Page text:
1000 items found for your search. If no results were found please broaden your search.
College is hard: From getting a bad grade on a midterm or having a seemingly endless amount of problem sets and essays to do, there are a myriad of stress-inducing adversities to overcome. One of the worst challenges a Princetonian can face is attempting to tackle this stress without access to a laptop. This challenge is one you will likely face if you ever need to get your laptop fixed at the Office of Information Technology.
I am writing to acknowledge and express thanks for the petition regarding sexual misconduct published in The Daily Princetonian and forwarded to President Eisgruber and other University administrators on Nov. 20, 2017. I am responding on behalf of all the recipients. Like the signatories to the petition, the University recognizes the power imbalance inherent in the relationship between faculty and students, and is committed to providing an environment free from discrimination of any type, including sexual harassment or other violations of our sexual misconduct policy.
We, the undersigned members of the faculty of Electrical Engineering, are writing to express our anger, concern, and frustration in response to the recent incident of sexual harassment in our department. We have no tolerance for such behavior and condemn it in the strongest possible terms.
Correction: The Dean of Faculty determined the punishment for Professor Verdú, not a panel, as was previously written in the column. The 'Prince' regrets this error.
The Princeton Honor Committee and the Committee on Discipline both wield enormous power over students. The two committees, which deal with in- and out-of-class Honor Code infractions respectively, are composed of different groups. In the case of the Honor Committee, it is completely student-composed, and in the case of the Committee on Discipline, it is only partly made up of students. They both have the ability to suspend or expel a student. If Princeton is a community, then they are the judges that have the power to impose exile. I think that letting judges have that power is not ideal. We would be better served if, as in most democratic court systems, juries, and not judges, had the power to convict.
Foreign Policy leaked a report last month revealing that the Federal Bureau of Investigation has established a new designation within their conception of the current terrorist landscape — the “Black Identity Extremist” (B.I.E.) movement. This horrifying label is based on the FBI assessment that “it is very likely Black Identity Extremist (B.I.E) perceptions of police brutality against African Americans spurred an increase in premeditated, retaliatory lethal violence against law enforcement and will very likely serve as justification for such violence.” They theorize that “incidents of alleged police abuse” have caused a “resurgence in ideologically motivated, violent criminal activity.” The only problem with the FBI’s report? It is entirely false.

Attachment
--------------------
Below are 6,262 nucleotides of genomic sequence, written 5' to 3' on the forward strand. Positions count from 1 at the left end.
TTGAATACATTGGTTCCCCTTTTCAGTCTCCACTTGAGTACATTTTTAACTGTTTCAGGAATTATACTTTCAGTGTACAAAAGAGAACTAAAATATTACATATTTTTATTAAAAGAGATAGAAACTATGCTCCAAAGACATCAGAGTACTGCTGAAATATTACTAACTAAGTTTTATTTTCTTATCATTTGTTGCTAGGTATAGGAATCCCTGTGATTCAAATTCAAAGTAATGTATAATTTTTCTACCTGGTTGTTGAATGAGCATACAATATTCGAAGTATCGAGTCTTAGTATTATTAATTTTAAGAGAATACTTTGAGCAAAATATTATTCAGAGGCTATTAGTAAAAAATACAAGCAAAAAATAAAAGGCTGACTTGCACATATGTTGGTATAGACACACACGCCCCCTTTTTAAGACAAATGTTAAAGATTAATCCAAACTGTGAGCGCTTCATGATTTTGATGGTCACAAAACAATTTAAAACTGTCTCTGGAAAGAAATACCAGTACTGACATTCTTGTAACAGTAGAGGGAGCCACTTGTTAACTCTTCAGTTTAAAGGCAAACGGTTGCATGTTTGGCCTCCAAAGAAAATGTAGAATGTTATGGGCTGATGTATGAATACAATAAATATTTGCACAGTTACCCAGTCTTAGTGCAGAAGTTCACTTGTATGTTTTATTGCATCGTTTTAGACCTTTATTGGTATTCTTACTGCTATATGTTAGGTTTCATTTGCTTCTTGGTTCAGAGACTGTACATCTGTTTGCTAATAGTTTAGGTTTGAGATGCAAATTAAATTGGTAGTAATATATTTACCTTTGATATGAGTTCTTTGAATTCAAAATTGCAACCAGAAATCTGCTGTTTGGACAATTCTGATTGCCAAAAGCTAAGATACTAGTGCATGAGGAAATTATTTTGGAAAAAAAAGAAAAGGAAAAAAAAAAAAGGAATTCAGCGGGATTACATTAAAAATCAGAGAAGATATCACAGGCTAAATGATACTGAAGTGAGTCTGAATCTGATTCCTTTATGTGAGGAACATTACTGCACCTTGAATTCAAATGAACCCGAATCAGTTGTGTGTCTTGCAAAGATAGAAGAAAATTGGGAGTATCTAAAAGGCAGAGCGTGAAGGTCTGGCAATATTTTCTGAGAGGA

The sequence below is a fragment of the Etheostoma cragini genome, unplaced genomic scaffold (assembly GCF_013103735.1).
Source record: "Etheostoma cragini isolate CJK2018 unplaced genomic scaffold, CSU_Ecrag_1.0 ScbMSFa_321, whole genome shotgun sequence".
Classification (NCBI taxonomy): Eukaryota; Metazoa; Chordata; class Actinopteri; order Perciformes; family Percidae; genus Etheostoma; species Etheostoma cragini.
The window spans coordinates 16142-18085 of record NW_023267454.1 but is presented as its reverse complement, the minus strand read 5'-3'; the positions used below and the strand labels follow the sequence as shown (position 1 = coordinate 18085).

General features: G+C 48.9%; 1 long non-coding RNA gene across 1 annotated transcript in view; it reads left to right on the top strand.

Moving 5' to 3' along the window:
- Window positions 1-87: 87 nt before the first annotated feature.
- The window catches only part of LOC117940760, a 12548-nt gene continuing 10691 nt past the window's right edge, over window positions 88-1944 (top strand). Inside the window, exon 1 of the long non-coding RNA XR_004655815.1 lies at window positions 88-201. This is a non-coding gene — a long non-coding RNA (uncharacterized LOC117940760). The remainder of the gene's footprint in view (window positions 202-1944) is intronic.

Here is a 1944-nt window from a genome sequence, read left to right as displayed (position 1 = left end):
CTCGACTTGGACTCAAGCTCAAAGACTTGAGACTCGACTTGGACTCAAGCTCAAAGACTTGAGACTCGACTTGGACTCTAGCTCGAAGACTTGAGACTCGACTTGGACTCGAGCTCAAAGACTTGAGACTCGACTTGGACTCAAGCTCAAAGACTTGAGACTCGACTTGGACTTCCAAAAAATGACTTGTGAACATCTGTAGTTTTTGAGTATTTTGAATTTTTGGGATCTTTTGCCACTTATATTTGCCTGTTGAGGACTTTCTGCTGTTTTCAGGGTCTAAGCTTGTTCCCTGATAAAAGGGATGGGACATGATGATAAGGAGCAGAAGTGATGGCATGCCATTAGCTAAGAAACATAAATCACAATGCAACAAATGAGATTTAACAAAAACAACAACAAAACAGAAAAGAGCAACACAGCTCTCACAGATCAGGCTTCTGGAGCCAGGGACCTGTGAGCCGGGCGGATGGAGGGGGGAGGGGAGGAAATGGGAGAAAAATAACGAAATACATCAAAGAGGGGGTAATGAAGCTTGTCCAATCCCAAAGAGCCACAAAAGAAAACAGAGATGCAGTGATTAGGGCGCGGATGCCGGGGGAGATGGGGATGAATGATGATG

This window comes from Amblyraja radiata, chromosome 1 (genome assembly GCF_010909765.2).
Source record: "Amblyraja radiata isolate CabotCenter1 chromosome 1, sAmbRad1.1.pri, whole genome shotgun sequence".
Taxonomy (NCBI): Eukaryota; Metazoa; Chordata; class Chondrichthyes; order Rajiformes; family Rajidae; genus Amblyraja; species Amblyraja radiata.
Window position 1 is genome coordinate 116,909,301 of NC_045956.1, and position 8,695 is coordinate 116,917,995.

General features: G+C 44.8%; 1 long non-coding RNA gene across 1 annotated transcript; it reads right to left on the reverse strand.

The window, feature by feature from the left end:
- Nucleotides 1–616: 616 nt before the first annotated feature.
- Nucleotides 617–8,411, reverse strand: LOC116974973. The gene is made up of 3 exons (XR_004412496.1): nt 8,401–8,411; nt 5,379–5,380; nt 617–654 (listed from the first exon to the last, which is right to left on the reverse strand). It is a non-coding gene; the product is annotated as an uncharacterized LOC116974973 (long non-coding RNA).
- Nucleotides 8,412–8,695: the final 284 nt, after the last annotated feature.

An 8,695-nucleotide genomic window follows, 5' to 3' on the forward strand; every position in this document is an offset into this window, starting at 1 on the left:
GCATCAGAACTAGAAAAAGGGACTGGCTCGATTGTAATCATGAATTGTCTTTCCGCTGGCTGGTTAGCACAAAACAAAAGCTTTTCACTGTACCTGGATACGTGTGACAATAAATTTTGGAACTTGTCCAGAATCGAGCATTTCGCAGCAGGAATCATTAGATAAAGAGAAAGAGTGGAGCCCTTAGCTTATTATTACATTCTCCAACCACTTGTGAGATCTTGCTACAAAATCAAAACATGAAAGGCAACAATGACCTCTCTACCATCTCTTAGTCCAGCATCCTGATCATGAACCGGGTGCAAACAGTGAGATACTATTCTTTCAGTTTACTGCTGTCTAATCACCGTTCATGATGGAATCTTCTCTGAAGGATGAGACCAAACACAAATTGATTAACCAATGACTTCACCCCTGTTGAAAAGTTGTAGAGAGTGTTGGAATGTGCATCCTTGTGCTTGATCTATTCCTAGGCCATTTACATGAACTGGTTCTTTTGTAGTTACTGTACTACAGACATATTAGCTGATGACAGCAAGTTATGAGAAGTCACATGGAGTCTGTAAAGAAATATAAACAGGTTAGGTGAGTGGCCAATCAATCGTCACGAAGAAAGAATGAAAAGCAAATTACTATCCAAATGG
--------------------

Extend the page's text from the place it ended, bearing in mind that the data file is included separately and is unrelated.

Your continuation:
At the recent Princeton & Slavery Symposium, speakers like Toni Morrison discussed Princeton’s past entanglements in the U.S. slave economy and the implications of this history for the present. As we continue to reflect on our institution’s sordid racial legacy, it’s worth considering the University’s relation to a modern-day industry that cages human bodies for profit — private prisons and immigrant detention centers.
U.C. Berkeley’s former law school dean; two Stanford English professors; one Columbia history professor; three Dartmouth psychology professors; and at Princeton, one world-renowned engineering professor found guilty of sexual misconduct and an ongoing Title IX investigation into a professor from the German department.
In the cultural imagination of many Americans, Thanksgiving conjures feelings of family togetherness, community, and gratitude. According to this mentality, Thanksgiving is a peaceful and reflective holiday that allows us to give thanks to the people who make our lives special and filled with love. For Princetonians, specifically, Thanksgiving evokes unfettered relaxation, Netflix-binging, and a general break from the intense pressures of academic life.